Area Forecast Discussion
Issued by NWS Kansas City/Pleasant Hill, MO

Home | Current Version | Previous Version | Text Only | Print | Product List | Glossary On
Versions: 1 2 3 4 5 6 7 8 9 10 11 12 13 14 15 16 17 18 19 20 21 22 23 24 25 26 27 28 29 30 31 32 33 34 35 36 37 38 39 40 41 42 43 44 45 46 47 48 49 50
FXUS63 KEAX 051719

National Weather Service Kansas City/Pleasant Hill MO
1119 AM CST Mon Dec 5 2016

Issued at 409 AM CST MON DEC 5 2016

Dense fog has formed across the area underneath a surface ridge
where light winds and a saturated surface has aided in widespread
development. A Dense Fog Advisory has been issued across much of the
eastern CWA through the mid morning hours. Fog should eventually
erode as the surface ridge continues to push eastward and daytime
heating lends to mixing within the lower levels. Aside from reduced
visibility, possibly degrading to a quarter mile in most prone
areas, a light glaze is possible across roadways as temperatures
continue to cool to below freezing.

A break in the activity will establish briefly today as zonal flow
builds aloft, prior to a quick turn in events beginning late
tonight. A cut off low now centered over Mexico will push to the
northeast this evening into the lower Mississippi River Valley as a
shortwave trough. This will form a surface low near the Gulf Coast
with resulting precipitation possibly extending as far north as
central Missouri. Thus, light rain is possible for the southeastern
CWA with only minimal rainfall totals through Monday night.

The beginnings of a significant pattern change are now visible on
water vapor imagery in the form of a deepening upper level trough
positioned over the Northern Rockies. Energy from its parent upper
low over Saskatchewan will push this feature southeast with further
strengthening expected by this afternoon. A surface low will form
over the Northern Plains by the evening hours and will send a cold
front and a resulting arctic air mass over the region late tonight.
This will turn slightly above normal temperatures Monday in the lower
50s to frigid temperatures by the latter half of the week. Overnight
lows will drop into the 20s for most areas Tuesday night with similar
readings for Wednesday high temperatures. The coldest night of the
week looks to occur Thursday night, where single digit temperatures
are possible by early Friday morning. It is also during this time
that wind chill values could approach or go below zero degrees for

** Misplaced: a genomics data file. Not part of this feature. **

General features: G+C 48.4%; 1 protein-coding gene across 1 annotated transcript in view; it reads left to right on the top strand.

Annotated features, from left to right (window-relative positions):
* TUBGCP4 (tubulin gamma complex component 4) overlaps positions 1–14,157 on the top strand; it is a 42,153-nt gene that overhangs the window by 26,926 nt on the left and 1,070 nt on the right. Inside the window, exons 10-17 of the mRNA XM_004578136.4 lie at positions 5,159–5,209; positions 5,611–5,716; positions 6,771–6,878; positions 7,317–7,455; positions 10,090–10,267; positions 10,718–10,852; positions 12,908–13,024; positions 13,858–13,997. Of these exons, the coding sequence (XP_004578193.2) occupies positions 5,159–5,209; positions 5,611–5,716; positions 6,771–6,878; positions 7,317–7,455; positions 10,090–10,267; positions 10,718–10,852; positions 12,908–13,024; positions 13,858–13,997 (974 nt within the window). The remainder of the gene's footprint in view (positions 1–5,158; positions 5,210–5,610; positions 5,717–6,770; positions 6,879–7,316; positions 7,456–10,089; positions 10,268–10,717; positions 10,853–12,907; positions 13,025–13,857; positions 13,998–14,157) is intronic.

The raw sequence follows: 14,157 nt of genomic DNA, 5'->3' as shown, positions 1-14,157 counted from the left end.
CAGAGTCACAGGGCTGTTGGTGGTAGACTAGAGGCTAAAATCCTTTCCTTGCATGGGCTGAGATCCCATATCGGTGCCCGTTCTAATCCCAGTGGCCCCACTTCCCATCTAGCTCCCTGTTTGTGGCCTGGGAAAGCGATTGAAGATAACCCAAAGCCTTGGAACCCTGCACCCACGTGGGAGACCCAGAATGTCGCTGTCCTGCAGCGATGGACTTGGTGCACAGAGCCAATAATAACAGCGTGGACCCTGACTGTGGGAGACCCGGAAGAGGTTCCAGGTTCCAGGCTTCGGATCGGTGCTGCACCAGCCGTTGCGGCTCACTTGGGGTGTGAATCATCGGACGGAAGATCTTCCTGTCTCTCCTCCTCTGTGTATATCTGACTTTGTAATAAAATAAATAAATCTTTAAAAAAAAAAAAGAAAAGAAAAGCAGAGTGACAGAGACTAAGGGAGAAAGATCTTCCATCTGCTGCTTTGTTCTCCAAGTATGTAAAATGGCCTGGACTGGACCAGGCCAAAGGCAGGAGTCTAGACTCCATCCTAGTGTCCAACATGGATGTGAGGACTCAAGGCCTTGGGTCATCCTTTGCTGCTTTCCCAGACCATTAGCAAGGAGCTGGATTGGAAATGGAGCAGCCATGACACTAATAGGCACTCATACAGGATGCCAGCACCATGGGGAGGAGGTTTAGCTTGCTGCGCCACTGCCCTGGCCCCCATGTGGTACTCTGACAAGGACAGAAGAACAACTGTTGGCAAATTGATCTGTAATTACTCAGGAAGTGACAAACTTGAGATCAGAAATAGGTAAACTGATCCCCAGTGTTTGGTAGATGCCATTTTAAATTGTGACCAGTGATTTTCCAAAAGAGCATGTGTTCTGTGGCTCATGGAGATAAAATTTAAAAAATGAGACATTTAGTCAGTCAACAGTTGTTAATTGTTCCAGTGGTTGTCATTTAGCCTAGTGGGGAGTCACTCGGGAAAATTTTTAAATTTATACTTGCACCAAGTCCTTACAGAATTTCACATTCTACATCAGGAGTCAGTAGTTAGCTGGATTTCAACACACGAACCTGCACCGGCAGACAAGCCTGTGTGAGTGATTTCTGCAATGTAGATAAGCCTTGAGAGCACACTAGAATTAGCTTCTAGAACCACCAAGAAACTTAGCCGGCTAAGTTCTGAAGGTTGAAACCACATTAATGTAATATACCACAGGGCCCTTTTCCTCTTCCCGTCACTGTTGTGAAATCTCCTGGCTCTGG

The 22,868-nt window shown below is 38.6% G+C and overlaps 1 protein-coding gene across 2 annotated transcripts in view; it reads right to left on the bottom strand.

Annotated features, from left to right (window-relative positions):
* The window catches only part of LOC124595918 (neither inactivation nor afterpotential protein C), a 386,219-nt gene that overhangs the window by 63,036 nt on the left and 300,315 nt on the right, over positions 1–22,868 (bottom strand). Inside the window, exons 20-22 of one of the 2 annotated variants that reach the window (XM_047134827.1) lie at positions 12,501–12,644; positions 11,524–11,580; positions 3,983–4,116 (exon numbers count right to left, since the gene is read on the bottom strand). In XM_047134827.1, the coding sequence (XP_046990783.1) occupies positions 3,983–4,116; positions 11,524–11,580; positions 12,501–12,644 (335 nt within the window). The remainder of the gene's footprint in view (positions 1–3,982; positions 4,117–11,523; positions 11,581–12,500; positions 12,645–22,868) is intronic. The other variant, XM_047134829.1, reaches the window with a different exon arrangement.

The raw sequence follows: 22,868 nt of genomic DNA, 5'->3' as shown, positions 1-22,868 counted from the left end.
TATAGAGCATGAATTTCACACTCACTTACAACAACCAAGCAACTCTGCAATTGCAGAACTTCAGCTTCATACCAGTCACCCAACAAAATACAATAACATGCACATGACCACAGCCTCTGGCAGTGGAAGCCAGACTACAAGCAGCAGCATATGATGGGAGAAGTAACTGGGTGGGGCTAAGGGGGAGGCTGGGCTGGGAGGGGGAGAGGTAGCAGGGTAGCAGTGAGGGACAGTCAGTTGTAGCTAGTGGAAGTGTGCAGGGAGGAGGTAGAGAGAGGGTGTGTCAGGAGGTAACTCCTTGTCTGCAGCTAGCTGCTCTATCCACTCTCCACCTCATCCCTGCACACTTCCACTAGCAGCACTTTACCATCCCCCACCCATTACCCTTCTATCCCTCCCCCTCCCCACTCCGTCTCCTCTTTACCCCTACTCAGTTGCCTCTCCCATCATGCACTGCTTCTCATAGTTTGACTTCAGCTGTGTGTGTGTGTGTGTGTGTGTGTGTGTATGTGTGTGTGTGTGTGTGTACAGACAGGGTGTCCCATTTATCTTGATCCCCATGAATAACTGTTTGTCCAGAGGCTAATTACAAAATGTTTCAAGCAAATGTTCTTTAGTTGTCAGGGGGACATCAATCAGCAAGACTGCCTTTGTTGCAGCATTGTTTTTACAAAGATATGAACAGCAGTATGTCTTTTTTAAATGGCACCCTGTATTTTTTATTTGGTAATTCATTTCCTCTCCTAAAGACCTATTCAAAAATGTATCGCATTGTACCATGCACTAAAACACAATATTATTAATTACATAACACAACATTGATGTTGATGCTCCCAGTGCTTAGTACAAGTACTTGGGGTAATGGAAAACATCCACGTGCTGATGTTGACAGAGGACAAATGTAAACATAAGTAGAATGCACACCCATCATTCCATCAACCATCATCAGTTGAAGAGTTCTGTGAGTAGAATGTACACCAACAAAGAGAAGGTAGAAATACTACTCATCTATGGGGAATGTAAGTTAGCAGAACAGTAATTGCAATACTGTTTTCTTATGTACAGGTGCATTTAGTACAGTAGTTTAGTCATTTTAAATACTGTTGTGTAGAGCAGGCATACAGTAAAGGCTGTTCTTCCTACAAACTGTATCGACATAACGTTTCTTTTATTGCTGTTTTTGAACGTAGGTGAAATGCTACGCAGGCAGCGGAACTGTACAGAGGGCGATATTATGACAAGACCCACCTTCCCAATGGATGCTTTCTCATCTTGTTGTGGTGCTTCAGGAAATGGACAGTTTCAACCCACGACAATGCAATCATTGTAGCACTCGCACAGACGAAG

most areas.

The lingering cold air mass will set the stage for the potential
first significant winter weather event of the season. Models continue
to show good agreement in the formation of a broad upper wave
settling across the Central Plains by Wednesday afternoon. Sufficient
ascent and moisture ahead of this wave are making for an increasingly
likely setup for accumulating snowfall across the area. Though models
show agreement both spatially and temporally with the upper wave,
they do show some disagreement in the magnitude of the resulting
snowfall totals. The ECMWF has been the most consistent of its
advertised solution over the last several days and is also the most
aggressive with available moisture. Both the NAM and GFS produce more
conservative solutions, though accumulating snowfall does appear to
be the likely scenario at this point. The thermal profile will
support all snow from the onset of the event, thus ice formation will
not be an issue. Also, with the air mass as it is, snow ratios will
remain rather high during the extent of the event as well. Thus, any
moisture realized will result in higher snowfall amounts through the
duration of the event. The existing dry air mass below 850 hPa will
take some time to saturate, though once it does, snowfall totals may
approach between 1 to 2 inches, with locally higher amounts possible.
At this time, the favored region will parallel the I-70 corridor
in addition to points south of the Kansas City metro. Lesser amounts
between a dusting to 1 inch are possible as far north as the IA/MO
border. This scenario may easily change, especially considering the
synoptic nature of the unfolding event. Depending on the available
moisture and residence time of the upper wave, forecast snowfall
amounts may need to be reduced in subsequent forecasts.

By the weekend, zonal flow will return aloft and temperatures will
slowly return to near normal by the late weekend. The next chance of
precipitation may then hold off until the early week given the
stagnant pattern, so have removed precip chances until the late


.Aviation...(For the 18Z TAFS through 18Z Tuesday Afternoon)
Issued at 1118 AM CST MON DEC 5 2016

Stratus at IXD and points south should quickly erode the next hour
and make little to no additional progress northward. Otherwise will
see another round of stratus associated with a cold frontal passage
overnight, with wind directions becoming northwest and ceilings
approaching near-MVFR levels. Low clouds are expected to clear
terminal space near or just after sunrise.




Aviation...Blair is the U.S. government's official web portal to all federal, state and local government web resources and services.